Healthy Families Illinois (HFI) is a voluntary home visiting program, funded by the Illinois Department of Human Services (IDHS), and implemented in over 50 community agencies across the state.
Initiated in Illinois in 1995, HFI is modeled after the Healthy Families America initiative, which is a national program model designed to strengthen family functioning and improve parent-child interaction through voluntary, intensive home visiting to
families at risk for problems in parenting, including child abuse and neglect.
The goals of Healthy Families programs include:
- Promoting positive parenting
- Enhancing child health and development
- Preventing child abuse and neglect
HFI services operate in accordance with a set of critical elements for service delivery (See Table 1: Prevent Child Abuse America,
2001). In day-to-day terms, HFI programs offer screening, assessment, and home visiting services to at-risk families. The intensity of service delivery is adjusted to match each family's need for support. In 2004, HFI programs provided
58,628 home visits to 3,846 families (IDHS, 2004).
Home visiting staff, referred to as family support workers, include a mixture of paraprofessionals (46%) and professionals (54%; IDHS, 2004).
During home visits, support workers provide supportive services focused on promoting positive parent-child interactions, child development, family functioning, self sufficiency, and meeting basic needs (i.e., food, clothing, and housing).
"My support worker is the nicest lady I know. She does everything in her power to help me. I appreciate everything that she does." - quote from an HFI parent
In collaboration with IDHS, the Ounce of Prevention Fund provides a training institute for all HFI staff. Trainings are offered throughout the year in both Chicago and Springfield.
Topics range from week-long core training for new HFI support workers to a leadership institute focused on supporting continued growth and development of HFI's administrative and supervisory professionals.
Among the many topics covered by the training institute, HFI staff members receive thorough training in child abuse recognition and response, as well as procedures for conducting developmental and family assessments.
Across its 10 years of operation, HFI has developed an extensive infrastructure to support optimal functioning of its programs. The HFI Executive Committee serves as the governing body and its members represent all aspects of HFI services.
HFI also sponsors a Program, Training, and Research Committee that meets quarterly to discuss emerging issues in research, training, and program operations. In addition, HFI programs serving common geographic regions meet quarterly to share
information, training opportunities, and provide support to programs at the local level.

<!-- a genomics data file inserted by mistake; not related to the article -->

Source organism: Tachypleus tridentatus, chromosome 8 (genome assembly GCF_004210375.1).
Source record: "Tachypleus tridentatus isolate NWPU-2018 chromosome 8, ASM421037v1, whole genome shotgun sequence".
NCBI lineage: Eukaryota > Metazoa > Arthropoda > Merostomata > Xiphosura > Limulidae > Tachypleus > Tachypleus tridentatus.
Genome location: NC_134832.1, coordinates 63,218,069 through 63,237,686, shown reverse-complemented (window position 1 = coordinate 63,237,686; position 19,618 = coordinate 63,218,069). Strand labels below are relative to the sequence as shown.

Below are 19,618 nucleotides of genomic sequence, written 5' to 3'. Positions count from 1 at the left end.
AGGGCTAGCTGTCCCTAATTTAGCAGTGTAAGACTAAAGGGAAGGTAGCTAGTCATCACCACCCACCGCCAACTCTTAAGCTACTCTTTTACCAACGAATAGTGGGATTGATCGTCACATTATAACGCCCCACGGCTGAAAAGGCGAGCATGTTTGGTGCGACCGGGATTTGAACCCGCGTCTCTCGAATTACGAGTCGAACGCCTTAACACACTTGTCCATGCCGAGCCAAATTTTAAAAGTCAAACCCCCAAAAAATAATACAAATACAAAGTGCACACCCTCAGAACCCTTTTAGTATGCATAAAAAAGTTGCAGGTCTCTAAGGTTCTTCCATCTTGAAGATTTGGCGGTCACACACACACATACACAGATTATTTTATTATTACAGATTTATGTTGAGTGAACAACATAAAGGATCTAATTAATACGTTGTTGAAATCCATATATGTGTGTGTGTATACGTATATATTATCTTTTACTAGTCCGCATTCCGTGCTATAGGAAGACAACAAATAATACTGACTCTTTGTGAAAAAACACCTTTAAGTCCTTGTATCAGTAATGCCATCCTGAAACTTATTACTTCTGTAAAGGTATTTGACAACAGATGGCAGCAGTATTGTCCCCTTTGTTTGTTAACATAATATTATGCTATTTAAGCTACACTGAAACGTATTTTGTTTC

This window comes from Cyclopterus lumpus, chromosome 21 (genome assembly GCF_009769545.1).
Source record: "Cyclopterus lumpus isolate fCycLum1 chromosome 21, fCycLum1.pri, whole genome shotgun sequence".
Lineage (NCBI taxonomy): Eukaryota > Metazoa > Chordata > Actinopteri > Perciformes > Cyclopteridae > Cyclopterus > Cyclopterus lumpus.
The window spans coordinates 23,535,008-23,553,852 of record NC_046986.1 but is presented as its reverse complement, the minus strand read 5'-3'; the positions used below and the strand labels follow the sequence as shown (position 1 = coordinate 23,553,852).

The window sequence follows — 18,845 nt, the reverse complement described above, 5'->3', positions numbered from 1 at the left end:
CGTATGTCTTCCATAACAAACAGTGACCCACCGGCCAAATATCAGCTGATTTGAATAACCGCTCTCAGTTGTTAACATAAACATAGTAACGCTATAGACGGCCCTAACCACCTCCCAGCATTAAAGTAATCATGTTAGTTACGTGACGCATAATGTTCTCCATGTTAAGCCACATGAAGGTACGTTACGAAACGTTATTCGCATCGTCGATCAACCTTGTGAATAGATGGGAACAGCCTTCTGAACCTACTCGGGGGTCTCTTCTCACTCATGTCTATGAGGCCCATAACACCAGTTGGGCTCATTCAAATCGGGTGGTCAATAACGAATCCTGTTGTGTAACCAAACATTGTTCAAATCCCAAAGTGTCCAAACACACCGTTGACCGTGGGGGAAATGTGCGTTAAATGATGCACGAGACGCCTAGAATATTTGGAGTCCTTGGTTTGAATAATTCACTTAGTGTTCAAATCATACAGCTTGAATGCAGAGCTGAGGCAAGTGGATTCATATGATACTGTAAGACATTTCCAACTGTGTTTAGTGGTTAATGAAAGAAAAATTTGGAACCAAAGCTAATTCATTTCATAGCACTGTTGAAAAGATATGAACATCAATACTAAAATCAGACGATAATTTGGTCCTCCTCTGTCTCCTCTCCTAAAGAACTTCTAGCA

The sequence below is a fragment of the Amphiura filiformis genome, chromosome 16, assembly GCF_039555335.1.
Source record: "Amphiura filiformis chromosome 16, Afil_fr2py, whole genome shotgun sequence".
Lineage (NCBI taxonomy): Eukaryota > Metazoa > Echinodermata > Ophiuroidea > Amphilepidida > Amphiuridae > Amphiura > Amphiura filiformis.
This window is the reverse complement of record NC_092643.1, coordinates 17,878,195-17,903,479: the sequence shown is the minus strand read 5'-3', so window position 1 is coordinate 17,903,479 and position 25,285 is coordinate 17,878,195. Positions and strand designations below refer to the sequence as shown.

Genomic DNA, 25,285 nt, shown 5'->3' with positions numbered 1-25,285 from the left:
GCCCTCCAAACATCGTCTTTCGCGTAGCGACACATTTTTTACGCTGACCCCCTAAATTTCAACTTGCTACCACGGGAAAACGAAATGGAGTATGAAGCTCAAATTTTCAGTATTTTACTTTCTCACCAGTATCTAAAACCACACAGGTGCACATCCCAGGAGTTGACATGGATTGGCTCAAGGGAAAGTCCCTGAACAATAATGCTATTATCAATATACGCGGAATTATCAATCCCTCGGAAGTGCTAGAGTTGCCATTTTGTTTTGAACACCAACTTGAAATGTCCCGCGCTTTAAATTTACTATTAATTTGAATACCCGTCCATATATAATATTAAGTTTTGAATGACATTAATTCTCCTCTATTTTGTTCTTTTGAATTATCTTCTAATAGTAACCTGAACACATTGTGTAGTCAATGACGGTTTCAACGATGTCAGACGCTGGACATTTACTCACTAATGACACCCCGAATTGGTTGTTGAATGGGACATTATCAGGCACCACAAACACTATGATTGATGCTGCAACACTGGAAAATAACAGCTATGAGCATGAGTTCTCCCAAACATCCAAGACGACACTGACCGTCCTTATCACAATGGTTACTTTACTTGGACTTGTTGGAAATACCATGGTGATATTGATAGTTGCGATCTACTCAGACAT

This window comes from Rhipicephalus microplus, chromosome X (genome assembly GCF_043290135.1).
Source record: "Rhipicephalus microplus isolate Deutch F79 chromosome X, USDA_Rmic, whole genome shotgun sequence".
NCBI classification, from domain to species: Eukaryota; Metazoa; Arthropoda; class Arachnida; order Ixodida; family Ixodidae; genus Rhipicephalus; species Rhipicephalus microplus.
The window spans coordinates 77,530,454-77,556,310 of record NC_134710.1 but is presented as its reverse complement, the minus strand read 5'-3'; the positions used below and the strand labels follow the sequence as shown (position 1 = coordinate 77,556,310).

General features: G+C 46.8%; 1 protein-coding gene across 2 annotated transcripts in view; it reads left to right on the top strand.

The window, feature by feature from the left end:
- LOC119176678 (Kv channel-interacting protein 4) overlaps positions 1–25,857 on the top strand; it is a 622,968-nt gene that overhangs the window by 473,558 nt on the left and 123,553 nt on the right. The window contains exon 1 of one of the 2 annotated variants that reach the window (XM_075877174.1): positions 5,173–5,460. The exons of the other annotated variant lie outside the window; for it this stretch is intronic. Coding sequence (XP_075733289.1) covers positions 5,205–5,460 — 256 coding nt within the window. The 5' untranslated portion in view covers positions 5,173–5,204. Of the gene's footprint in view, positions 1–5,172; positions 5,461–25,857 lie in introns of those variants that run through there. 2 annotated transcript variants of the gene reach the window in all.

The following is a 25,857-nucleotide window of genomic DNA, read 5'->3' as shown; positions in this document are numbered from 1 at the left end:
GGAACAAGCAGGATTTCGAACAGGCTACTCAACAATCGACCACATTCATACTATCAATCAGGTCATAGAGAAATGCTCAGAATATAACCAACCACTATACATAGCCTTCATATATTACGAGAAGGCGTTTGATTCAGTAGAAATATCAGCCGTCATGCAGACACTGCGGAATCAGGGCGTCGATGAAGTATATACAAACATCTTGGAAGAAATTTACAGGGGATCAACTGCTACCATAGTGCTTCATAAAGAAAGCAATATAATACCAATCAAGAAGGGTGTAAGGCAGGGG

The HFI infrastructure also includes a Public Awareness Committee, as well as a Policy and Advocacy Committee, to support initiatives related to public education and long range planning.
Table 1: Healthy Families: Critical Elements
- Initiate services prenatally or at birth.
- Use of standardized (i.e., consistent for all families) assessment tool to systematically identify families who are most in need of services.
- Offer services voluntarily and use positive, persistent outreach efforts to build family trust.
- Offer services intensively (i.e., at least once a week with well-defined criteria for increasing or decreasing intensity of service) and over the long term (i.e., 3-5 years).
- Services should be culturally competent.
- Services focus on supporting parents, the parent-child interactions, and child development.
- At a minimum, all families should be linked to a medical provider to assure optimal health and development. As needed, support linkages to other services (e.g., financial, food, housing assistance).
- Services should be provided by staff with limited caseloads to assure that home visitors have an adequate amount of time to spend with each family to meet their unique and varying needs.
- Service providers should be selected because of their personal characteristics (i.e., nonjudgmental, compassionate, etc), their willingness to work with culturally diverse communities, and other relevant skills.
- Service providers should have a framework, based upon education and experience, for handling the variety of experiences they may encounter when working with at-risk families.
- Service providers should receive intensive training specific to their role to understand the essential components of family assessment and home visitation.
- Service providers should receive ongoing, effective supervision so that they are able to create realistic and effective plans to empower families to meet their objectives.